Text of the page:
People like me also need constant follow up and support. Now I am getting better, but I cannot be left like this. Someone should be coming to us and checking up. I need someone to take me to get follow-up care and also need some support because people like me cannot work but have children. One of my children is in Gulu High Secondary. GWED-G might not still have the capacity to take me to my follow-up care, but I need to see whether I am healing and recovering. These are the challenges I am going through that need special attention.

GROW team out.

– Jess Northridge

4 responses to “The Power of a Single Story

  1. Jess: Thanks for not only sharing this story in your words, but also allowing Julius to respond to your interview so his own perspective is communicated. I love that you included a photo of all of you together, because seeing the people behind the words helps to connect us at a more intimate level. Thanks also for sharing your deep commitment to Pamela, and modeling after her own storytelling passion. It helps to know the funds we send are being directed to those in need of basic but fundamental educational, economic, and health priorities. Above all, thanks for reminding us that we can all make a difference by contributing to one single story and helping to bring about a more loving and just world, Mary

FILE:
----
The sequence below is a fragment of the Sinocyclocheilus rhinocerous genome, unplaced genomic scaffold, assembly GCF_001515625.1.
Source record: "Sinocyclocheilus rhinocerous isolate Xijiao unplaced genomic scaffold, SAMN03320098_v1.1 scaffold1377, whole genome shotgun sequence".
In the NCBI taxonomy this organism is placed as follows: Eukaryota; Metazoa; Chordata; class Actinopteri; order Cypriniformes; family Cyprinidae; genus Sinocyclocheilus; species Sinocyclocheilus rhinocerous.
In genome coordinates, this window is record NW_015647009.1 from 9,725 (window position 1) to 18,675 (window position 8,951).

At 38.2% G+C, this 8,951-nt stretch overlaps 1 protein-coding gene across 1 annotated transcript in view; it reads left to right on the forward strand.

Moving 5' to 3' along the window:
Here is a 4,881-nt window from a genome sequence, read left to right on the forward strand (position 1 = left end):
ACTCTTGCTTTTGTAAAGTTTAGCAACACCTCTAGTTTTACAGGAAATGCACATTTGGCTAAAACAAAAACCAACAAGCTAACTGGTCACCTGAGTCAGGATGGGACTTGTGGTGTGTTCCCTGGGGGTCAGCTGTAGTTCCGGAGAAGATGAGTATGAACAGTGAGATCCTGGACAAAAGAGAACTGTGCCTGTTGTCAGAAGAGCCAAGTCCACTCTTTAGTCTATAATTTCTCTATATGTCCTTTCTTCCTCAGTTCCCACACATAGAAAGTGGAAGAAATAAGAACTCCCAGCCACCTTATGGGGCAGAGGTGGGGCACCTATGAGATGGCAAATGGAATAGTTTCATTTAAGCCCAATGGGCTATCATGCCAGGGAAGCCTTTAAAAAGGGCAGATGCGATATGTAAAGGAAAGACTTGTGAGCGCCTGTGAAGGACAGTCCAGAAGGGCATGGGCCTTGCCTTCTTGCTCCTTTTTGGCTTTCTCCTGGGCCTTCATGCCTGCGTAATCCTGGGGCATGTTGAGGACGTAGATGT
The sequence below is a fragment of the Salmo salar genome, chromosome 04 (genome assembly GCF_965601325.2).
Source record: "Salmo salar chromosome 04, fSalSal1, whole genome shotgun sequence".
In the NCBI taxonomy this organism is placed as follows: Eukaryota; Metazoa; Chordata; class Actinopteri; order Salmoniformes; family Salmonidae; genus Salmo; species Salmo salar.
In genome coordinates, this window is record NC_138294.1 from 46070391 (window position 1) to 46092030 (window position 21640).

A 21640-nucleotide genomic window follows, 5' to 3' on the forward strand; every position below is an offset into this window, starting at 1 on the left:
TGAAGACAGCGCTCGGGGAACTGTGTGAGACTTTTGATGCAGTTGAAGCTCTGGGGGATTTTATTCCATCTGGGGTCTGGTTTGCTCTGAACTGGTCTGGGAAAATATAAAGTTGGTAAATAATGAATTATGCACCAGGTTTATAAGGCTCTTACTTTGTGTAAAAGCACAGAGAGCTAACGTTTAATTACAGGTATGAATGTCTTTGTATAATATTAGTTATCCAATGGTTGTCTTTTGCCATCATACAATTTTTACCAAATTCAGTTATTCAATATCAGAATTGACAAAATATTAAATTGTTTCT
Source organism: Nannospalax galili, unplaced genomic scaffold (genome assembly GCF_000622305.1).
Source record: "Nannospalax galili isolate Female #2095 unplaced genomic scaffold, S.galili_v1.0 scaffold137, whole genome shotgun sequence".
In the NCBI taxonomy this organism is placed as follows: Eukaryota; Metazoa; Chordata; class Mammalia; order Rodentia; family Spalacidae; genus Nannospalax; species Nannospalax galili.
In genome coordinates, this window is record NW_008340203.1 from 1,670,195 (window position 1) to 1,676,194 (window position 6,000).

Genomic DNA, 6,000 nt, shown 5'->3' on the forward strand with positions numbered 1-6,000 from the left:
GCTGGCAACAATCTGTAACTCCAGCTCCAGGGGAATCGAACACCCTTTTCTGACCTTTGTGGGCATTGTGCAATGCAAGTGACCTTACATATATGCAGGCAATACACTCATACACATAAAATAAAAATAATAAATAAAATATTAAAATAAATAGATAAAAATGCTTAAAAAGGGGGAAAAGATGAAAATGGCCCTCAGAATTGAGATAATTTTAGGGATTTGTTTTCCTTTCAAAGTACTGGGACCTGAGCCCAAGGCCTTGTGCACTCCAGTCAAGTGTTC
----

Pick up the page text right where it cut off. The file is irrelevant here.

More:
2. Hello team,
    It is so great that you are there! I know the stories you are hearing are blowing your mind! Keep up the good work as you will return with different perpectives on life!
    btw Jess I am working with your mom 🙂
    Safe returns!

  3. Jess:
    Thanks for your sharing. I had to chuckle a bit on the “power of storytelling” as that is a characteristic that many in your family find hard to resist. You- in your words and story- are an inspiration. Please keep on writing and sharing.
    It is so sad that it is years that some (it sounds like many?) must wait to get needed medical treatment. Keep up the good work. Love

    Uncle Keith

  4. The power of a single story needs the power of a single person to tell it, and then another to repeat, and then another… let us all tell the story and support those in need. dad